Thursday, February 23, 2012

The Snowy Owls of Boundary Bay, B.C.

   
    About 15 minutes north of the US/Canada border, on a tidal flat called Boundary Bay, young snowy owls have ended their migratory journey south from the arctic. On the day my dad took us there we saw 19 individual owls, and having never seen one in the wild, seeing 19 was a trip. These birds are in "rest" mode after having flown (and starved) for up to 3,000 miles. The snowys have come south in unusually high numbers this year, presumably due to diminished food sources (lemmings) in the arctic circle. These are large owls, 2 feet tall with a 5-6 foot wing span. Beautiful animals.


 My dad is a "bird guy", and by that I mean that he has been working with and studying raptors for years.  His current specialty is merlins, but who could resist seeing these owls. I was only able to take these photos using a technique called "digi-scoping" in which the camera is placed over the eye-piece of, in this case, my dad's $3,0000 Swarovsky lens. This made the experience way more enjoyable because I would have hated not coming away with these photos. This was the highlight in a trip full of highlights.  Thanks for showing us these guys, dad.









video

Mt Baker, 3 days of Cascade Dreamy, 02/16-21/2012

Ruth & I are just back from the great wet Pacific Northwest. My parents live in Bellingham, WA, and just an hour east is one of the most photogenic ski areas in America, Mt Baker. This is the kind of place that ends up in Skier and Transworld Snowboarding galleries every month. Baker holds the world record for the most annual snowfall of any resort. This place, frankly, kicks ass.

We had three superb days on the mountain, and one true powder day. Our first day was a warm welcome back, clear-ish skies, plenty of white, and stunning vistas. We boarded our little hearts out that first day. We have boarded Baker in all forms of weather and made good while the good was gettin'.  I had fun relearning the stuff in the trees. Ruth just had fun.




Our second and third days on the hill were powder deluxe. I spent most of those days in the trees, hunting for the deep stuff. I spent a fair amount of time up to my knees in Cascade crystals.


Above:
Two guys headed out of bounds on the same day that four people died in two avalanches near Stevens Pass. There was a small slide just outside the ropes at Baker on the same day. This was the result of a 2-3 foot overnight dump that lay on top of a weeks worth of older snow. This was very big news in Washington. One pro skier was saved by her avi-chute (a rip-cord pops a CO2 which deploys an airbag, keeping the skier {in this case} near the top, or above the avalanche).
The previous pics above: the incomparably photogenic Mt Shuksan.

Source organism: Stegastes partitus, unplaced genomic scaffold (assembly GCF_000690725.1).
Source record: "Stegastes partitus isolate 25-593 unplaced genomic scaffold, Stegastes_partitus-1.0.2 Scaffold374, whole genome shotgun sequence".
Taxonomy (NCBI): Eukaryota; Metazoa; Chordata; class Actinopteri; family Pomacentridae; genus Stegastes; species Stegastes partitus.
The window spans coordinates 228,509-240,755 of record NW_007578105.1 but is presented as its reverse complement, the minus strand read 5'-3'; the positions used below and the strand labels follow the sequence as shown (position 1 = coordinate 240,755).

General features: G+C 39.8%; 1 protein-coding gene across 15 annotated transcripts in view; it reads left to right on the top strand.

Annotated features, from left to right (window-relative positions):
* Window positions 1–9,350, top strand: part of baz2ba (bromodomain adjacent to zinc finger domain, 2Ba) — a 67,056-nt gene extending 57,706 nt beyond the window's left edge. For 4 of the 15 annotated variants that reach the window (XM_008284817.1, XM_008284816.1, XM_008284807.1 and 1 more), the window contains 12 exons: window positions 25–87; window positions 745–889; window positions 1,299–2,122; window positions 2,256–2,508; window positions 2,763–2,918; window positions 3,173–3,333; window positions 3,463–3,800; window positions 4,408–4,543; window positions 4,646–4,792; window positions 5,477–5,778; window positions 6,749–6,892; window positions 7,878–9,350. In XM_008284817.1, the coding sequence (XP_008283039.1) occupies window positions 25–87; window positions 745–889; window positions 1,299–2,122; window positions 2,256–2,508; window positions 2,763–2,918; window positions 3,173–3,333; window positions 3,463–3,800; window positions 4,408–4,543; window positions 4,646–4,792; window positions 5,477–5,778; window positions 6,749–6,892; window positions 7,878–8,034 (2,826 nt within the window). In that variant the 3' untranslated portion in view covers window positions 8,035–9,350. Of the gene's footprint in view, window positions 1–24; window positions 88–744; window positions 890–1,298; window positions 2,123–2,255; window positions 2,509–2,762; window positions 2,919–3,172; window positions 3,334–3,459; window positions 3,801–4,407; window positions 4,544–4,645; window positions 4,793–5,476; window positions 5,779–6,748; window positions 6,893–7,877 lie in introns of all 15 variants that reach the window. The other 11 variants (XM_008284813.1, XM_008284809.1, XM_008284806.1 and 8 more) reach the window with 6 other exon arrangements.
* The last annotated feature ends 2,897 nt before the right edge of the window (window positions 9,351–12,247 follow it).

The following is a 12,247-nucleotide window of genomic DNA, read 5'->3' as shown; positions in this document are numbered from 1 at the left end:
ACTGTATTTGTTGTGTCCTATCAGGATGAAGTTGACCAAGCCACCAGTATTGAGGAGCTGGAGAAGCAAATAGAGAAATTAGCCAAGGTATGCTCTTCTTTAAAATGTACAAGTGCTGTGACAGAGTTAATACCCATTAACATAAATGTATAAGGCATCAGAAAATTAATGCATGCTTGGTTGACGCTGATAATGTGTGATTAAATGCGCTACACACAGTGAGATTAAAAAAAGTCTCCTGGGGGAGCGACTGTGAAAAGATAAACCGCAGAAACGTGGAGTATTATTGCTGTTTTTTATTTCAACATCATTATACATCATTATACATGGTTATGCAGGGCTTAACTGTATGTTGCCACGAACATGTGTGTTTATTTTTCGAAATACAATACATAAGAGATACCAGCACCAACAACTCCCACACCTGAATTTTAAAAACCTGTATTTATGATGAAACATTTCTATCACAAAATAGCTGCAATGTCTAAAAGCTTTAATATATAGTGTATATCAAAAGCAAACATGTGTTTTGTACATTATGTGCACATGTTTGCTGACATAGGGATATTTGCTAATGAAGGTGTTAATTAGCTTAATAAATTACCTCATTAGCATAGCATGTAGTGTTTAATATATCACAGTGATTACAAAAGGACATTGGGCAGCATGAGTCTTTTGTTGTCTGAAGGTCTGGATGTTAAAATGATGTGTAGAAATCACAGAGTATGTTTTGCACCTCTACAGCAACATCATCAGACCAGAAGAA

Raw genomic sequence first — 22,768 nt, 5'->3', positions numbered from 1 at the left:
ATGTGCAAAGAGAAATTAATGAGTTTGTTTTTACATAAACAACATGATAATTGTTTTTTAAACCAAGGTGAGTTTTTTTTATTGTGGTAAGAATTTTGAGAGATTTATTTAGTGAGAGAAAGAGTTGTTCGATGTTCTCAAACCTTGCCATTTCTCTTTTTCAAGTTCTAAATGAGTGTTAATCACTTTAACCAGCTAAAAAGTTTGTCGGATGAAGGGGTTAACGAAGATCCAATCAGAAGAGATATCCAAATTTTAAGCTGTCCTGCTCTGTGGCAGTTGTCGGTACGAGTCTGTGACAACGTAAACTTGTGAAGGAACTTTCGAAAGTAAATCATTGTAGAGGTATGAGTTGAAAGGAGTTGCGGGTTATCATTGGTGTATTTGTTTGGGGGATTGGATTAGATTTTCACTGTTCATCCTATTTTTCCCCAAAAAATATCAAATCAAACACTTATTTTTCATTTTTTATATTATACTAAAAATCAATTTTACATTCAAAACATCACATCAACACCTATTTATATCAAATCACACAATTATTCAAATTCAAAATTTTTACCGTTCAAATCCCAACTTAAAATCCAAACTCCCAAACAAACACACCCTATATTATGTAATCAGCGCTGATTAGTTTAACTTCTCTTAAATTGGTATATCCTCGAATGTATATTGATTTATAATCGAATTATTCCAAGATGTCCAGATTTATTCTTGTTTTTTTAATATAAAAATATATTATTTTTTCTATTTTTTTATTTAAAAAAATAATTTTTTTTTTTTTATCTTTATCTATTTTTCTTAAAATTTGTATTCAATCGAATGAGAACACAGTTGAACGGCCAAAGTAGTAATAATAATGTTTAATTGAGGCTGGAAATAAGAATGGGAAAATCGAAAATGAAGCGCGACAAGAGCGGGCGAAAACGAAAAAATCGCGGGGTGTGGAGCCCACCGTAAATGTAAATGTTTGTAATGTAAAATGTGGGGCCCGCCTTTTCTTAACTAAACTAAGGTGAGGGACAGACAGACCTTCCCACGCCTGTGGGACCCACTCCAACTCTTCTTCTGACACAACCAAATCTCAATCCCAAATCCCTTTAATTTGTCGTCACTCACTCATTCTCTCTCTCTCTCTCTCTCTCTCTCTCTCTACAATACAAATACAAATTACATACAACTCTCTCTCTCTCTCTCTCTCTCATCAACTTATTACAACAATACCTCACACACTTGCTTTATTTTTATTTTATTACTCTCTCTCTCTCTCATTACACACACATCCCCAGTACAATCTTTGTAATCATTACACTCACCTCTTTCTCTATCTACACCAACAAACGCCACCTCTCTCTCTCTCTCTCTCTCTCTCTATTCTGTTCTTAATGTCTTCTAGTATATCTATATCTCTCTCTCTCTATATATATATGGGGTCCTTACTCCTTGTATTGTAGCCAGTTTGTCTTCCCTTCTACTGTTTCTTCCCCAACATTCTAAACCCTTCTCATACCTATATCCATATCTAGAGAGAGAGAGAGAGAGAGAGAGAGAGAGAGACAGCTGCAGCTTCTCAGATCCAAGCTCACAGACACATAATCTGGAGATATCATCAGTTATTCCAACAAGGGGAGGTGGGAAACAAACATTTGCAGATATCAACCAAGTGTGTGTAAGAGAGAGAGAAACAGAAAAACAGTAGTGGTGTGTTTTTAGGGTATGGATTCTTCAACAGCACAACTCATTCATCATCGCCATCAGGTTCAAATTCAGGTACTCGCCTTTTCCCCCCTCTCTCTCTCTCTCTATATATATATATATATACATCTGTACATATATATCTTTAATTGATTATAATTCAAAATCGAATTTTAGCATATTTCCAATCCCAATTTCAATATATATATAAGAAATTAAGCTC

I gotta say, this pic says a lot about riding in the Northwest.
As if to illustrate the obvious, the signs were out.
Rurthy, checking out the Nooksak River.
Sadly, this little shop in Glacier is guilty of false advertising. The goodies are yum though.
"The Shop that grew with the Great Northwest", home of Northwest Riders.

Ruthy, gearing up for one of our favorite mountains.
Cascade Dreams

The resort's live-in cat. He's been around for years.
A view of Ojai, Ventura, and the Channel Islands.

Thursday, February 16, 2012

A long and poorly produced video from Gene Marshall Trail

Like I say, it may not be worth watching but the video does show you some of what parts of the trail are like.  I'm gettin' better at this. As Bad Santa (Bill Bob Thornton) said, "They can't all be winners, now can they?".

David Stillman & Cliff Griffiths on the Gene Marshall Trail, Feb 2012

Tuesday, February 14, 2012

Gene Marshall Trail 1 day. Tough.









This is my new favorite Los Padres trail of all time. The Gene Marshall trail, all 19 grueling miles of it, provides the most comprehensive exposure to the wonders of our region that can be crammed into a single route. This walk has it all: high cedar forests, creeks, meadows, valleys, wildlife, snow, desert, Chumash rock art, more than 30 creek crossings, very remote wilderness, ever present bear sign, cat tracks, epic vistas...about the only thing missing is a sulfury hot spring. 




 Above: The first cat prints of the day came early and often.

Cliff Griffiths and I met bumpers at the Deer Lodge on 33 at 05:00 on Sunday. From there, we dropped his truck at the Piedra Blanca trailhead and drove my pick-up over Pine Mountain and into Scheidek where we parked at the Reyes Creek trailhead. We saddled up and started walking in the frozen, pre-dawn light at 06:05. It was a great start to what turned out to be an truly amazing day.